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Function for getting configuration causes segfault

This is a discussion on Function for getting configuration causes segfault within the C Programming forums, part of the General Programming Boards category; I'm sort of a self-taught beginner programmer here. One thing I always tried to avoid was pointers. After this last ...

  1. #1
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    Question Function for getting configuration causes segfault

    I'm sort of a self-taught beginner programmer here. One thing I always tried to avoid was pointers. After this last project, I figured I had to start learning them, as well as improving what other skills I might have.

    This program is supposed to read a line from a configuration file and pass it back to whatever requests it, be it a variable or another function. It always causes a segfault.

    It's probably something stupidly simple that I'm overlooking here, but I'm really new to these things. Any help would be greatly appreciated!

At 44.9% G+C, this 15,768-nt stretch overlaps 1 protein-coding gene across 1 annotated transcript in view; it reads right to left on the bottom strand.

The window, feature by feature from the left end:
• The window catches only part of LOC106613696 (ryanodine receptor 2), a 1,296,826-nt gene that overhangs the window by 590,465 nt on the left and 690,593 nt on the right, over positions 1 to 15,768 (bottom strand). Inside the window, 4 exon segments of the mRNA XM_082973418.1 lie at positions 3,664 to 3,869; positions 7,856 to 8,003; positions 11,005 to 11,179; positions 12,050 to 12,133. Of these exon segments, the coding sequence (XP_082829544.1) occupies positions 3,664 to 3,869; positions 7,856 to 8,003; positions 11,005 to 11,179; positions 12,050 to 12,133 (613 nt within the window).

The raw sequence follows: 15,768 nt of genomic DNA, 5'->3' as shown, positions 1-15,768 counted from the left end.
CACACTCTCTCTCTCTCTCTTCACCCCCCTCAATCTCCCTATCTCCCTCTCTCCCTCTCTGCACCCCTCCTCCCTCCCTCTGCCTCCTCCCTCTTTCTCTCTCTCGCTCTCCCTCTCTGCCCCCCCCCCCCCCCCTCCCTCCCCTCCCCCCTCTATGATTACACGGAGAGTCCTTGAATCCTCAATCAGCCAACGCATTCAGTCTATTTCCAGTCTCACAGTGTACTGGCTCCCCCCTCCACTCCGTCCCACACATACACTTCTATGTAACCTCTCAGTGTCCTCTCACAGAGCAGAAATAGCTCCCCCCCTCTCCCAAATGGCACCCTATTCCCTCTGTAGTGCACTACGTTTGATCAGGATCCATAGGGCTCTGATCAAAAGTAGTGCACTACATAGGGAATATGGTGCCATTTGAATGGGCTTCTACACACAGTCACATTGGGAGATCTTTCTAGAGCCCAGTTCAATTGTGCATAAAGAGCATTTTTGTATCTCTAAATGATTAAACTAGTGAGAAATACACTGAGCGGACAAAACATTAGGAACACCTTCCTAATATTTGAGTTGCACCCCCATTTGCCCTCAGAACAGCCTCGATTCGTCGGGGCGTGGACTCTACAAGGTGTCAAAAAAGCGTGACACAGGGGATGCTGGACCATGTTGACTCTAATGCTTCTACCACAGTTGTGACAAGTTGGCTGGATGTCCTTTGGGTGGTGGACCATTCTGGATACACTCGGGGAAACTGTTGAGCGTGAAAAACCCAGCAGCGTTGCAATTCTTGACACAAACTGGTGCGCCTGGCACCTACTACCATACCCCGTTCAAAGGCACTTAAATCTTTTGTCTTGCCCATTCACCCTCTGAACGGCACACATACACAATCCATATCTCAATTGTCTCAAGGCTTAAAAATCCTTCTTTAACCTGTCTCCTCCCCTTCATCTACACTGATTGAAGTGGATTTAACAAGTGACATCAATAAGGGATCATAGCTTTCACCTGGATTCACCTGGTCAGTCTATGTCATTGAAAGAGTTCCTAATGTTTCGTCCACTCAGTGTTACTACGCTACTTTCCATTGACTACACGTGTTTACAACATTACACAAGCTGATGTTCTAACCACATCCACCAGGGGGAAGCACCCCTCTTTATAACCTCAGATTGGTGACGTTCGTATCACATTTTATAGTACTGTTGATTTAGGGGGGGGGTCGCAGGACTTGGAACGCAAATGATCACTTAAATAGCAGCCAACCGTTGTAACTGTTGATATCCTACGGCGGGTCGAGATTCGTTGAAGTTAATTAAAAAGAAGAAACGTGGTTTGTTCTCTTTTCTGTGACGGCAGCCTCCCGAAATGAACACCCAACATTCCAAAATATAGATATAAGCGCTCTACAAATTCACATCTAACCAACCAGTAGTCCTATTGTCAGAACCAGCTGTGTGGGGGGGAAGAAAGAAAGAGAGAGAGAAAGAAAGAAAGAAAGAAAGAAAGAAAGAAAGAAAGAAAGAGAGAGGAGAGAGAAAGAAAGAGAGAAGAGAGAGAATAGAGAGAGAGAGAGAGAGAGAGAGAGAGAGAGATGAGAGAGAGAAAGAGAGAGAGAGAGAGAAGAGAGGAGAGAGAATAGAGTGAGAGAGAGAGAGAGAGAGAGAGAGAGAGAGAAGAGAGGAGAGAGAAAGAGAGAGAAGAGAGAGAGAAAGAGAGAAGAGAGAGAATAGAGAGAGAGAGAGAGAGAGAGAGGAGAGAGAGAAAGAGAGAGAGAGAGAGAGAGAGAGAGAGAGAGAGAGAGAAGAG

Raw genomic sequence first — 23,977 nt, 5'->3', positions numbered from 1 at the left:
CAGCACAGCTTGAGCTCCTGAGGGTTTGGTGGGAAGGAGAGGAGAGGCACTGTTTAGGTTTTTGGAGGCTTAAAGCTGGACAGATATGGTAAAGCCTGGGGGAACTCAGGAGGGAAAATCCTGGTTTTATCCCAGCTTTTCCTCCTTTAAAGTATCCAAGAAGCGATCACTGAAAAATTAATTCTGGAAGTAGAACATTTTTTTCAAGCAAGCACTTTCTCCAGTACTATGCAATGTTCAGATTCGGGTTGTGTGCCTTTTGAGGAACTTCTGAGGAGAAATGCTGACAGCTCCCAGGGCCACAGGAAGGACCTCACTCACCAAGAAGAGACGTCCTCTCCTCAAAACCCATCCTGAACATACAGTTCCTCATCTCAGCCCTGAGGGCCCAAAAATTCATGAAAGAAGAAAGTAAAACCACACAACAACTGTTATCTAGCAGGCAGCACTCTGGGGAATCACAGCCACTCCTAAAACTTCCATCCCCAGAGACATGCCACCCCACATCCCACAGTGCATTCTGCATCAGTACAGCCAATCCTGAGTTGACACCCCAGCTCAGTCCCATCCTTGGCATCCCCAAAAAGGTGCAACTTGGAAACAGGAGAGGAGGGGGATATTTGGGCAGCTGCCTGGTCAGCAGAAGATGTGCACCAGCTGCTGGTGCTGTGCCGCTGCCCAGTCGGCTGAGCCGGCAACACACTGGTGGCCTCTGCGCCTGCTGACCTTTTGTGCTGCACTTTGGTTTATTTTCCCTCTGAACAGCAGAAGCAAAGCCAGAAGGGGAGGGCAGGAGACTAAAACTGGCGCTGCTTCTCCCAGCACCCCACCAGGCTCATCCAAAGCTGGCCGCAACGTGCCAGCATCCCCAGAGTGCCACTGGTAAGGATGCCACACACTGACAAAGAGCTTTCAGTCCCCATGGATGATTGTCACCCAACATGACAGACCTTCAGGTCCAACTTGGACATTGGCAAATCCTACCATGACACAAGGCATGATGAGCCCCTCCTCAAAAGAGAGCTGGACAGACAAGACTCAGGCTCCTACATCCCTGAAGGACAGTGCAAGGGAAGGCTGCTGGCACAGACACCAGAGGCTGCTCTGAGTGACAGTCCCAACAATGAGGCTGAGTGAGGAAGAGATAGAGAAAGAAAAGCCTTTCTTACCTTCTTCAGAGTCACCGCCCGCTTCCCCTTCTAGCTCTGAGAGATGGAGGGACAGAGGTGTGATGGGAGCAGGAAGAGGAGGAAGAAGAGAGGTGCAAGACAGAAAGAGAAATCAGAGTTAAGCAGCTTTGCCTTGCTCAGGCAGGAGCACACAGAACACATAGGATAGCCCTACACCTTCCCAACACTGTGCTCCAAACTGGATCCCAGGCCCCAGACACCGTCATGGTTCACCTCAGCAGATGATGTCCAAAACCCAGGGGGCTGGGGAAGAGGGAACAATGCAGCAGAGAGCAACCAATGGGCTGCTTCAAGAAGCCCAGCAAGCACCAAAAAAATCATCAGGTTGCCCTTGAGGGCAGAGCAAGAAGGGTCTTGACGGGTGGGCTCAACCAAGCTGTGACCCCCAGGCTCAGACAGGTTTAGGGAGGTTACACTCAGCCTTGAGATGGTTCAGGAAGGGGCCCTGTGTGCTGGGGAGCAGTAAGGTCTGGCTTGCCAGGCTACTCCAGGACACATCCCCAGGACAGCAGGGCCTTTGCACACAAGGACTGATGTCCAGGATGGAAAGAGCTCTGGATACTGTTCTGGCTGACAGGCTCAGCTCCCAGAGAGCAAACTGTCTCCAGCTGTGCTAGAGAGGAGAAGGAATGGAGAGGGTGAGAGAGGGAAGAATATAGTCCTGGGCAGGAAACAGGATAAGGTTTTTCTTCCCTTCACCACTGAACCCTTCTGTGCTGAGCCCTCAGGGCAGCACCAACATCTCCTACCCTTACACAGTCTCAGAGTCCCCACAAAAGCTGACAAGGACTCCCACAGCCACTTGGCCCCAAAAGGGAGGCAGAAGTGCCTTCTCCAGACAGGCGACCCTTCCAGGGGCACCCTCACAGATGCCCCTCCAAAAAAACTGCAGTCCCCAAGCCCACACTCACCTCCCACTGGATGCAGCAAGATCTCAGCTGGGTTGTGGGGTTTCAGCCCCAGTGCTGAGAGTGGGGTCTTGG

Code:
    int main()
    {
    	char *blah;
    
    	blah = getconf(false,"test");
    
    	printf("%s\n",blah);
    
    	return(0);
    }
    
    char *getconf(bool writelog,char get[])
    {
    	char line[256];
    	FILE *config;
    	int a = 0;
    	char setting[25];
    	char *value;
    	
    	config = fopen("test.conf","r");
    	
    	while(fgets(line,sizeof(line),config) != NULL) {
    		a++;
    		
    		if(line[0] == '#') continue; //If the line is a comment, skip it
    		if(sscanf(line,"%s = %s",setting,value) != 2) {
    			if(writelog == true) {
    				printf("%i: syntax error!\n",a);
    			}
    			continue;
    		}
    		puts("return if");
    		if(strcmp(setting,get)) return(value); //GDB backtrace always shows the segfault around this area.
    		puts("val not found");
    	}
    
    	if(writelog == true) {
    		printf("%s: value not found\n",get);
    	}
    	
    	return("no value");
    }

  2. #2
    a_capitalist_story
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    Code:
    char *value;
    You have a pointer which does not point to any memory. Instant segfault.

  3. #3
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    I see. But why does
    Code:
    char *blah;
    work in main?

  4. #4
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    Quote Originally Posted by screennameless View Post
    I see. But why does
    Code:
    char *blah;
    work in main?
    Dumb luck... Really... just plain old fashioned dumb luck.

    In your getconf function you are making two crucial mistakes...
    1) you are creating a pointer ... char *value... that points to literally nothing... then with no attempt at initialization you copy a string to it with sscanf().